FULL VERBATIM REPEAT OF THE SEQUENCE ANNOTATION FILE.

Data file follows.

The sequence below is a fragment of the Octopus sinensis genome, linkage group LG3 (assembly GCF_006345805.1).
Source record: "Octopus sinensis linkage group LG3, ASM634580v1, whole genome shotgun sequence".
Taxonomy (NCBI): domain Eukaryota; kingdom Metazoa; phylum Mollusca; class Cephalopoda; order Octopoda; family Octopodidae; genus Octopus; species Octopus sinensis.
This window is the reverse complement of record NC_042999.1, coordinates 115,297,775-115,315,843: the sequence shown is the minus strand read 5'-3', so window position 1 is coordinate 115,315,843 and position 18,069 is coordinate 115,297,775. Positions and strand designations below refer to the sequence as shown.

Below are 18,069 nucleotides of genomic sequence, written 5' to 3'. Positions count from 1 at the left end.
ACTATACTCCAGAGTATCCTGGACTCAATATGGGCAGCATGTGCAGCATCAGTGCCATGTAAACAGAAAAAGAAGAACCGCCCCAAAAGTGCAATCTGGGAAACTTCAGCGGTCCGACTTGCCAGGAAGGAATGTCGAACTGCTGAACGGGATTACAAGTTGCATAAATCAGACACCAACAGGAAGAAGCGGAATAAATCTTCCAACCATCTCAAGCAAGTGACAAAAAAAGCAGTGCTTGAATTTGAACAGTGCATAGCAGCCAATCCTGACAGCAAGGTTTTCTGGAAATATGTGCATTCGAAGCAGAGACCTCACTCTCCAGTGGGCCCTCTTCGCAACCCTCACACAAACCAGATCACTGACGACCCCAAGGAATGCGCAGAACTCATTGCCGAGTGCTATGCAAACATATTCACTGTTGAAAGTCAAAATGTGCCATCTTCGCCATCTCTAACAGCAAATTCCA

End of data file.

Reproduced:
The sequence below is a fragment of the Octopus sinensis genome, linkage group LG3 (assembly GCF_006345805.1).
Source record: "Octopus sinensis linkage group LG3, ASM634580v1, whole genome shotgun sequence".
Taxonomy (NCBI): domain Eukaryota; kingdom Metazoa; phylum Mollusca; class Cephalopoda; order Octopoda; family Octopodidae; genus Octopus; species Octopus sinensis.
This window is the reverse complement of record NC_042999.1, coordinates 115,297,775-115,315,843: the sequence shown is the minus strand read 5'-3', so window position 1 is coordinate 115,315,843 and position 18,069 is coordinate 115,297,775. Positions and strand designations below refer to the sequence as shown.

Below are 18,069 nucleotides of genomic sequence, written 5' to 3'. Positions count from 1 at the left end.
ACTATACTCCAGAGTATCCTGGACTCAATATGGGCAGCATGTGCAGCATCAGTGCCATGTAAACAGAAAAAGAAGAACCGCCCCAAAAGTGCAATCTGGGAAACTTCAGCGGTCCGACTTGCCAGGAAGGAATGTCGAACTGCTGAACGGGATTACAAGTTGCATAAATCAGACACCAACAGGAAGAAGCGGAATAAATCTTCCAACCATCTCAAGCAAGTGACAAAAAAAGCAGTGCTTGAATTTGAACAGTGCATAGCAGCCAATCCTGACAGCAAGGTTTTCTGGAAATATGTGCATTCGAAGCAGAGACCTCACTCTCCAGTGGGCCCTCTTCGCAACCCTCACACAAACCAGATCACTGACGACCCCAAGGAATGCGCAGAACTCATTGCCGAGTGCTATGCAAACATATTCACTGTTGAAAGTCAAAATGTGCCATCTTCGCCATCTCTAACAGCAAATTCCA